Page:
clock menu more-arrow no yes

Filed under:

Lakers want to trade for DeMarcus Cousins, according to report

New, comments

They will fail, but it's worth trying.

The Los Angeles Lakers, who own the No. 2 pick in the draft and have always been a destination for stars, are among the teams most aggressive in pursuing a trade for DeMarcus Cousins, according to ESPN's Marc Stein.

The Kings, to this point, have shown no interest in dealing their star center. Vlade Divac, the Kings' vice president of basketball operations, told the Sacramento Bee that a deal involving Cousins "is not happening."

But that won't stop the Lakers from giving it a shot. They are trying to engage the Kings on a three-team deal involving the Magic and their prized center, Nikola Vucevic. Talks between the two teams are "exploratory," per Stein, but it doesn't currently appear that the Lakers have the assets needed to entice the Kings to make a deal.

The Celtics and Nuggets are also reportedly pushing to acquire Cousins in a trade, but the Kings still are rejecting all proposals.

Why the Lakers will acquire Cousins

The Lakers are in the market for a star that can lead the franchise after Kobe Bryant retires. That man could very well be Cousins after the Chris Paul trade was vetoed and the Dwight Howard acquisition went poorly. Cousins may already be the league's best inside scorer. He's a sure thing, whereas a draft pick like Jahlil Okafor or D'Angelo Russell will take time to develop.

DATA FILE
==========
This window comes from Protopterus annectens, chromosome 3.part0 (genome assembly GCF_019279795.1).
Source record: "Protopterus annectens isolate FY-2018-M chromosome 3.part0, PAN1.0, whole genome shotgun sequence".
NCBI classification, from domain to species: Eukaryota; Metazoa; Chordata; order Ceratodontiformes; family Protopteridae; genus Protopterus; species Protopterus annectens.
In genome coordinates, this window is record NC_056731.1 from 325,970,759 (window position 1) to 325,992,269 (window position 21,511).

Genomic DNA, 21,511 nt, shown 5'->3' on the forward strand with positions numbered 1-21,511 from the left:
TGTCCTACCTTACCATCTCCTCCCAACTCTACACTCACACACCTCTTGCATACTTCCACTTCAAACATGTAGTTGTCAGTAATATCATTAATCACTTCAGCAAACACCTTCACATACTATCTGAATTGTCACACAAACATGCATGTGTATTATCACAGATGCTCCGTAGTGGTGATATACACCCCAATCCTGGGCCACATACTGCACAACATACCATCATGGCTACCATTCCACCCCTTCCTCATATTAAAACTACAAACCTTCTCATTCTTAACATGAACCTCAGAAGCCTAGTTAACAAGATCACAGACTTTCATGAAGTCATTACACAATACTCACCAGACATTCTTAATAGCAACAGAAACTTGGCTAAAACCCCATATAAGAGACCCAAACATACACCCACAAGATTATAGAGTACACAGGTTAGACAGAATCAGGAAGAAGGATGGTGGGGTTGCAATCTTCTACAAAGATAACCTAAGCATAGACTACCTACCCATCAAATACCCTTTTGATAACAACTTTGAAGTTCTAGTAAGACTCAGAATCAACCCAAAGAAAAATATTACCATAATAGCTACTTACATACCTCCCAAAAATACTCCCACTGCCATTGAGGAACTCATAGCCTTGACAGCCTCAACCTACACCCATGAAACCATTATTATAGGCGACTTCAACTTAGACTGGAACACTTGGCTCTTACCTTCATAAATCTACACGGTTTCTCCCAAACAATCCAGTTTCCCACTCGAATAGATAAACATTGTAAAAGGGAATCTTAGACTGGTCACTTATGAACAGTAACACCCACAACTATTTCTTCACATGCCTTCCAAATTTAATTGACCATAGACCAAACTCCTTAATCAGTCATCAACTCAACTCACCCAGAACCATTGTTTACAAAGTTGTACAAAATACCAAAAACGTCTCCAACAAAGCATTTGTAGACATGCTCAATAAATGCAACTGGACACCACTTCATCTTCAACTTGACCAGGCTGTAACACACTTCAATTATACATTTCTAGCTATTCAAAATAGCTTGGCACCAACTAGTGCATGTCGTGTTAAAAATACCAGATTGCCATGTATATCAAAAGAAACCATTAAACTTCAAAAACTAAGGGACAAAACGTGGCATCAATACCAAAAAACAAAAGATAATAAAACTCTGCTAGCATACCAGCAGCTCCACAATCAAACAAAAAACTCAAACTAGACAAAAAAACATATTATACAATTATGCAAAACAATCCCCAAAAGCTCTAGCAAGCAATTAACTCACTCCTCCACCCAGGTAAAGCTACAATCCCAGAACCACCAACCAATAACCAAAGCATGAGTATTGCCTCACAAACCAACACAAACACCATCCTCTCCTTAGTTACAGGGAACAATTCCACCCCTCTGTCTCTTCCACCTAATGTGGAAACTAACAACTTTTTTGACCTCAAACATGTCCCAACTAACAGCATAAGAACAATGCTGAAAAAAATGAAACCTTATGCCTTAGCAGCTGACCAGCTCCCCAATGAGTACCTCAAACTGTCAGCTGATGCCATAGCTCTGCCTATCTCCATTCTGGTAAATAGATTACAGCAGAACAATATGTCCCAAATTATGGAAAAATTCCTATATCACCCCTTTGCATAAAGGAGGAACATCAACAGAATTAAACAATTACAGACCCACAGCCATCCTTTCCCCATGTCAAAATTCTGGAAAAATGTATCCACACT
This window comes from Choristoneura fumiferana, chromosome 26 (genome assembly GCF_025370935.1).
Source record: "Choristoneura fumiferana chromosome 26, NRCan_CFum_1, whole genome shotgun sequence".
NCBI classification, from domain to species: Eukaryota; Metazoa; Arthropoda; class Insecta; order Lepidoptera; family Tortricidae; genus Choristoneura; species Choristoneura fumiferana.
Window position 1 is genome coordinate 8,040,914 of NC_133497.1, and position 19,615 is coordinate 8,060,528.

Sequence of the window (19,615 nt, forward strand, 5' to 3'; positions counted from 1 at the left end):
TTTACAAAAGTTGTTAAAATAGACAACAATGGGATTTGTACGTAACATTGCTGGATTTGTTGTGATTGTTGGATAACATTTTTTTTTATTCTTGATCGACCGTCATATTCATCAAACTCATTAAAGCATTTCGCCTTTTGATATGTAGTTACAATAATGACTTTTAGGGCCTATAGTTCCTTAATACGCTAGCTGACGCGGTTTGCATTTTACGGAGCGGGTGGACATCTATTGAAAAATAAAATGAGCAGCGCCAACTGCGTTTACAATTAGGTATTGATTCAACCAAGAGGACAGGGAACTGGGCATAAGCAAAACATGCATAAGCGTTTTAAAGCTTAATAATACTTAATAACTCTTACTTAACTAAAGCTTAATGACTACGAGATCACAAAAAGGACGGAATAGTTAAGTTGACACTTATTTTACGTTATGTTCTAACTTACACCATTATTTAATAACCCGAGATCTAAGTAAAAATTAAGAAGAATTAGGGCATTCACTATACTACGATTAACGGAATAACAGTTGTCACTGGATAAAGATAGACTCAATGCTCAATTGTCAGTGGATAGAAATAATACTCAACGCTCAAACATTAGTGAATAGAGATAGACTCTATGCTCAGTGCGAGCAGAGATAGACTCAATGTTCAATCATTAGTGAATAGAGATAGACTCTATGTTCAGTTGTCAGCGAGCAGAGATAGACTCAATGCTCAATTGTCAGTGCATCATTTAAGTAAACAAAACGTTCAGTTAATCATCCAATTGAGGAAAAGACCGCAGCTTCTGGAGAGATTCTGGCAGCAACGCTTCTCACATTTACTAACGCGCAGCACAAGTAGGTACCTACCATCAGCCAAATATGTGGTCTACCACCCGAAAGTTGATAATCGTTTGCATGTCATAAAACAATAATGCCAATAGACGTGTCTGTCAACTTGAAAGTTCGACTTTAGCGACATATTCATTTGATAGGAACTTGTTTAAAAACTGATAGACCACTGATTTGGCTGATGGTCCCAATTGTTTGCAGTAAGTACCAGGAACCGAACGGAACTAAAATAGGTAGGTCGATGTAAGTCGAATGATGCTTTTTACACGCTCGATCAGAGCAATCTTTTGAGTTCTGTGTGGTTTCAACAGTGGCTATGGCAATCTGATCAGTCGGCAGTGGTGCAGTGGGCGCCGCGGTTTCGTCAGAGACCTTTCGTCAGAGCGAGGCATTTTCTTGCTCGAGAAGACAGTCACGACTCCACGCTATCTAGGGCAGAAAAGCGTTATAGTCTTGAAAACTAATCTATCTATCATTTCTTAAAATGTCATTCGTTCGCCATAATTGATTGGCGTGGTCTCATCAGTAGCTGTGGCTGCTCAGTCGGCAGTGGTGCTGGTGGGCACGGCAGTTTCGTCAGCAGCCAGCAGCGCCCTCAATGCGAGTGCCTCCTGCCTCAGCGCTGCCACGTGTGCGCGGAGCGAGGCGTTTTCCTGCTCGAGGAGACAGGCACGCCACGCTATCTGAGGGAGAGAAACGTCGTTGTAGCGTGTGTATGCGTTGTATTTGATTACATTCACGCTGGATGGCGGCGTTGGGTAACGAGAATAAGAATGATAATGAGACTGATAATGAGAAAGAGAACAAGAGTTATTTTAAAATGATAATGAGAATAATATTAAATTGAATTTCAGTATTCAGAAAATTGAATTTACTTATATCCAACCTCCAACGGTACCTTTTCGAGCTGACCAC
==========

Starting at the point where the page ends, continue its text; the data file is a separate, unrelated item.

This merely explains why the Lakers are interested in Cousins, though. The problem is ...

Why the Lakers won't acquire Cousins

... There's another team that has to trade Cousins to make that happen. Even if the Kings do decide they need to start over and deal Cousins, there are many reasons they won't deal him to the Lakers specifically.

One is that the Lakers don't have much to trade. L.A. has three trade assets: the No. 2 pick, Julius Randle and Jordan Clarkson. If all three are on the table, the Lakers have a competitive offer, but that's unlikely to happen. If the Kings can't get even two of the three, it's not a deal Sacramento should consider, not when the Celtics have a war chest of draft picks and young talent. The Magic would have to add assets for Sacramento to even consider the deal, and they have little incentive to do so if they're not getting Cousins themselves.

More importantly, the Lakers and Kings are historic rivals that play in the same conference. When forced to lose a superstar, teams generally deal that player to the other conference. The Lakers and Kings are a decade removed from their great rivalry in the early 2000s, but the feelings still linger.

Likelihood of happening: 1 out of 10

There's always a chance, but it's hard to believe this deal will happen.

Lakers Nation: The Lakers don't want to miss out on "Michael Jordan" by chasing a big